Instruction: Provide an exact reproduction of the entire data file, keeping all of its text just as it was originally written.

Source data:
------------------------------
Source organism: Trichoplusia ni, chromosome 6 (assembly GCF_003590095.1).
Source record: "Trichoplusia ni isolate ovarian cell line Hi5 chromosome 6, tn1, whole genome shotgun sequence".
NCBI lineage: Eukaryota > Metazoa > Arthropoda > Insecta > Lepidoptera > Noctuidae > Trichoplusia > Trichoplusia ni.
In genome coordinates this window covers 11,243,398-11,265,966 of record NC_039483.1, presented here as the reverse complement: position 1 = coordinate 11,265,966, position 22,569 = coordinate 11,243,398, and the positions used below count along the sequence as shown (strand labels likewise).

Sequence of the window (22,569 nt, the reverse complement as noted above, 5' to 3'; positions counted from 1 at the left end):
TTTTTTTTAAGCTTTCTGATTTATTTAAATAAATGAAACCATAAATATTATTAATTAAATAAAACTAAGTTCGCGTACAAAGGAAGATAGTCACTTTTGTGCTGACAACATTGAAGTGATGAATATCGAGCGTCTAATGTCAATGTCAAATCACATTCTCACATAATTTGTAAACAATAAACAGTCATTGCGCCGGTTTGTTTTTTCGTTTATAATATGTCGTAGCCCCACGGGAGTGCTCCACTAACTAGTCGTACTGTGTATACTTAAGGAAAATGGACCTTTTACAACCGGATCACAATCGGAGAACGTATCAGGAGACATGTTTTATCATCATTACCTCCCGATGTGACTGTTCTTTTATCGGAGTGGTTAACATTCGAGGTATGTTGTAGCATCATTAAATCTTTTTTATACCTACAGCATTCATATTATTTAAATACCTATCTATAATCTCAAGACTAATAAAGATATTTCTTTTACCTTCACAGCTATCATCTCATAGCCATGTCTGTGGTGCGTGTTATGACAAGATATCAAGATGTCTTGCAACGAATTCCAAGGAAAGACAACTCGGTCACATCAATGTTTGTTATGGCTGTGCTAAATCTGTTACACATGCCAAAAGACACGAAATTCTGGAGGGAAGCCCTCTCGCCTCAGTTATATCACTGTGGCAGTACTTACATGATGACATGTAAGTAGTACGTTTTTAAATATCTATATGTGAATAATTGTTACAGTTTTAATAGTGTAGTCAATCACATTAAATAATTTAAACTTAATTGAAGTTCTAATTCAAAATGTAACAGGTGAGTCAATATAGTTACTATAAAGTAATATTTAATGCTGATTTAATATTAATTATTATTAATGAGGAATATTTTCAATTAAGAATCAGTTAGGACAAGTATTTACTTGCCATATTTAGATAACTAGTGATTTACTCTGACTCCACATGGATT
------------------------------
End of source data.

Source organism: Trichoplusia ni, chromosome 6 (assembly GCF_003590095.1).
Source record: "Trichoplusia ni isolate ovarian cell line Hi5 chromosome 6, tn1, whole genome shotgun sequence".
NCBI lineage: Eukaryota > Metazoa > Arthropoda > Insecta > Lepidoptera > Noctuidae > Trichoplusia > Trichoplusia ni.
In genome coordinates this window covers 11,243,398-11,265,966 of record NC_039483.1, presented here as the reverse complement: position 1 = coordinate 11,265,966, position 22,569 = coordinate 11,243,398, and the positions used below count along the sequence as shown (strand labels likewise).

Sequence of the window (22,569 nt, the reverse complement as noted above, 5' to 3'; positions counted from 1 at the left end):
TTTTTTTTAAGCTTTCTGATTTATTTAAATAAATGAAACCATAAATATTATTAATTAAATAAAACTAAGTTCGCGTACAAAGGAAGATAGTCACTTTTGTGCTGACAACATTGAAGTGATGAATATCGAGCGTCTAATGTCAATGTCAAATCACATTCTCACATAATTTGTAAACAATAAACAGTCATTGCGCCGGTTTGTTTTTTCGTTTATAATATGTCGTAGCCCCACGGGAGTGCTCCACTAACTAGTCGTACTGTGTATACTTAAGGAAAATGGACCTTTTACAACCGGATCACAATCGGAGAACGTATCAGGAGACATGTTTTATCATCATTACCTCCCGATGTGACTGTTCTTTTATCGGAGTGGTTAACATTCGAGGTATGTTGTAGCATCATTAAATCTTTTTTATACCTACAGCATTCATATTATTTAAATACCTATCTATAATCTCAAGACTAATAAAGATATTTCTTTTACCTTCACAGCTATCATCTCATAGCCATGTCTGTGGTGCGTGTTATGACAAGATATCAAGATGTCTTGCAACGAATTCCAAGGAAAGACAACTCGGTCACATCAATGTTTGTTATGGCTGTGCTAAATCTGTTACACATGCCAAAAGACACGAAATTCTGGAGGGAAGCCCTCTCGCCTCAGTTATATCACTGTGGCAGTACTTACATGATGACATGTAAGTAGTACGTTTTTAAATATCTATATGTGAATAATTGTTACAGTTTTAATAGTGTAGTCAATCACATTAAATAATTTAAACTTAATTGAAGTTCTAATTCAAAATGTAACAGGTGAGTCAATATAGTTACTATAAAGTAATATTTAATGCTGATTTAATATTAATTATTATTAATGAGGAATATTTTCAATTAAGAATCAGTTAGGACAAGTATTTACTTGCCATATTTAGATAACTAGTGATTTACTCTGACTCCACATGGATT